Obama will undoubtedly appeal to Americans to stand together to help U.S. monopolies out-compete all other rivals on the global markets — to help “America win,” as he puts it. There will be legislative proposals for more government handouts to private monopolies to “encourage” them to hire people. This will take the form of tax incentives and federal funds for, as Obama put it “private companies with the equipment and manpower to do the building,” of roads and bridges. In his speech Labor Day in Detroit he further hinted that more attacks on workers are planned. He reminded everyone that unions have “made tough concessions,” and will need to continue to “work with management” because “we live in a more competitive global economy.” He mentions union workers accepting wage freezes and pay cuts, in order to “make this country great.” So there is little doubt that when Obama calls on everyone to organize for “America to win,” what is meant is accepting more sacrifices to ensure the America of the monopolies can out-compete all rivals on the global markets (see article below for more on Obama’s call to put “country over party”).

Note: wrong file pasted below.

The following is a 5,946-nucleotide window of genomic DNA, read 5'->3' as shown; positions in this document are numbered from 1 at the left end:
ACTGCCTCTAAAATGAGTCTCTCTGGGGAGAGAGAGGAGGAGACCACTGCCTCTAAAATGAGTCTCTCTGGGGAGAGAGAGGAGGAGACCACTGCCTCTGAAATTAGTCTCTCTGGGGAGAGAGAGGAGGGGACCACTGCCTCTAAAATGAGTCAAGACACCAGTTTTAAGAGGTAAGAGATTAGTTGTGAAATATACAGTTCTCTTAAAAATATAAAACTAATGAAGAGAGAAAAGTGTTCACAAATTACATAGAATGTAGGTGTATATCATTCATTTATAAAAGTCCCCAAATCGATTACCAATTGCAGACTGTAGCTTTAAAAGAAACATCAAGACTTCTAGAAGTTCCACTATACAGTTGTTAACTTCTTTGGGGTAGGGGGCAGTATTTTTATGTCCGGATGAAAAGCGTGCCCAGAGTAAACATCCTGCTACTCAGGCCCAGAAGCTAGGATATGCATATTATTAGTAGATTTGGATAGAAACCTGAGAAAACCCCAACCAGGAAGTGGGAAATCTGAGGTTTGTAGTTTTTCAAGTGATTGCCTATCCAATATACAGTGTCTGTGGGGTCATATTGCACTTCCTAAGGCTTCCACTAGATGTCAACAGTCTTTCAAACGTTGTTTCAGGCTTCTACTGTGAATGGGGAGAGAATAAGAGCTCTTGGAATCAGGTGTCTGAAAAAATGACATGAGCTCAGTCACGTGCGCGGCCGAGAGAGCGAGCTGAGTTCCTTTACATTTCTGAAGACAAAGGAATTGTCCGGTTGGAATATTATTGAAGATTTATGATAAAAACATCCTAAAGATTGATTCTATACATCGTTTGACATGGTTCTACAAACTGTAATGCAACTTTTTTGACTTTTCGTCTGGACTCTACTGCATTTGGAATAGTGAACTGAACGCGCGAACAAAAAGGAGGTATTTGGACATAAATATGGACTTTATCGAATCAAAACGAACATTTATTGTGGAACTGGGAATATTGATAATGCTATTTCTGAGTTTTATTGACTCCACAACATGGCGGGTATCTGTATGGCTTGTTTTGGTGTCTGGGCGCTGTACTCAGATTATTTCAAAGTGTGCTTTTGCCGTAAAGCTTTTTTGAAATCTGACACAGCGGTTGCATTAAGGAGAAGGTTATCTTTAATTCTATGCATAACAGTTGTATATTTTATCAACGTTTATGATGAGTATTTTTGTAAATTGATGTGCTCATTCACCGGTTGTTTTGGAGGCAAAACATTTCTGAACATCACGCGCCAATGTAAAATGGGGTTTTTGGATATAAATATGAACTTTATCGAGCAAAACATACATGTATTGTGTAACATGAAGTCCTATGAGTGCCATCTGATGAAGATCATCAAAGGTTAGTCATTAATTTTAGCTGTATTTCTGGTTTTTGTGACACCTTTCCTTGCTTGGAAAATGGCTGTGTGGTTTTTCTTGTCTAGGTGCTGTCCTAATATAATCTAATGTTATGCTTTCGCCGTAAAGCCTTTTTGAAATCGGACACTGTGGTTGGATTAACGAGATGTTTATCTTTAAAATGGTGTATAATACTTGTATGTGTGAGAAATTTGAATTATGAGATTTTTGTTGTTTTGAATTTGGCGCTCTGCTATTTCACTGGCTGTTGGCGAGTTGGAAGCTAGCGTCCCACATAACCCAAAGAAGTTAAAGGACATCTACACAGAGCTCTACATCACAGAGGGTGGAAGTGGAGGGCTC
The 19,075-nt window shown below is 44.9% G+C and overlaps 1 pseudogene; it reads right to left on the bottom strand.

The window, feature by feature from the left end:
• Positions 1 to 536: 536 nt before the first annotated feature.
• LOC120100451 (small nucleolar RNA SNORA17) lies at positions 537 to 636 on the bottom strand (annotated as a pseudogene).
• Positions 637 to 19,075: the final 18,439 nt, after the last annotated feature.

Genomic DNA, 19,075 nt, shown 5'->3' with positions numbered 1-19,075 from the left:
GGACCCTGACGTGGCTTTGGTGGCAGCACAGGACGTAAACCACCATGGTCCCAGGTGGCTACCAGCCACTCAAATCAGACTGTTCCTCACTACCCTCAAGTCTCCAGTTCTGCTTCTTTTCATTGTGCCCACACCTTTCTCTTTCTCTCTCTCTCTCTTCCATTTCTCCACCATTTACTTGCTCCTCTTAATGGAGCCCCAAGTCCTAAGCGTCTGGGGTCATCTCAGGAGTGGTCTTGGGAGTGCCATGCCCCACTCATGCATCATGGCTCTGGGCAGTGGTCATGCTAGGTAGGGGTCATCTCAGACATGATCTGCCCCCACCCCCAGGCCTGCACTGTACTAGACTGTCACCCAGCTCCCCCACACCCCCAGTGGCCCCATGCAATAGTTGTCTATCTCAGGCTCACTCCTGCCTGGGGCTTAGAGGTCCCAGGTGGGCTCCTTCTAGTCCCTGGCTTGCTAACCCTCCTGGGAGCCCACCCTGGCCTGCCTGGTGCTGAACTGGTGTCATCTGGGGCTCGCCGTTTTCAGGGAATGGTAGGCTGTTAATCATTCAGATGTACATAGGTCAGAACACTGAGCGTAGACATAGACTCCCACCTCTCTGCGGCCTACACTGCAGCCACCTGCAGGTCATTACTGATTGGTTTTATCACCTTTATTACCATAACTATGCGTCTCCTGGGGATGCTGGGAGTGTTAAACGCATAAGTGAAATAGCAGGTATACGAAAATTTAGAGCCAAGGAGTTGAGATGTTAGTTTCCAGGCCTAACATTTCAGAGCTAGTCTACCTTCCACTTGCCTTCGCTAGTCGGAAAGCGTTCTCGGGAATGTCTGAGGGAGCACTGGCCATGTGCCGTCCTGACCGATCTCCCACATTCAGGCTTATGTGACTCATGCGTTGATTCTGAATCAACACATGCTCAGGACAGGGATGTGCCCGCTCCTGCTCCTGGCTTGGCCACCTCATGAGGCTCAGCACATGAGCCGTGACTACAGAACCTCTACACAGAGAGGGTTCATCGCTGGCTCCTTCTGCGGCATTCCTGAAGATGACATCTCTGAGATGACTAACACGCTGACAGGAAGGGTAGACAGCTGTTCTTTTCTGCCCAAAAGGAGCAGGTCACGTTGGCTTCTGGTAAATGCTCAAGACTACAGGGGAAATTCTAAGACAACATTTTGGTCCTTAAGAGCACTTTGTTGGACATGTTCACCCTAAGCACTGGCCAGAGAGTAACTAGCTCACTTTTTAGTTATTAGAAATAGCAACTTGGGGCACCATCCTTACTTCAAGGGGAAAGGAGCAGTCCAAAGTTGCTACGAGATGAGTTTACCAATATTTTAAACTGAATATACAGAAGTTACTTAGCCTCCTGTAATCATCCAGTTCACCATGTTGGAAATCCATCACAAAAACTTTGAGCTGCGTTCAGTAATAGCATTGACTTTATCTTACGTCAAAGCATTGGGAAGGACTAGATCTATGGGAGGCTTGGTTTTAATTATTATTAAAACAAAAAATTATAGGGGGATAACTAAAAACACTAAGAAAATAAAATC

A main difficulty Obama faces is providing a justification for the continued erosion of confidence and growing anger among the people with the direction of the country. To do so he will target Congress. As he has repeated in recent speeches, “gridlock has undermined public confidence and impeded our efforts.” He will appeal to people to instead follow him and support executive action to get things done, as those in Congress would “rather see their opponents lose than see America win.” He will attempt to whip up U.S. chauvinism, emphasizing how great the U.S. is if all stand together. All to hide the reality that there are two contending America’s, one in service to the rich, the other embodied in the working class fighting for the rights of all.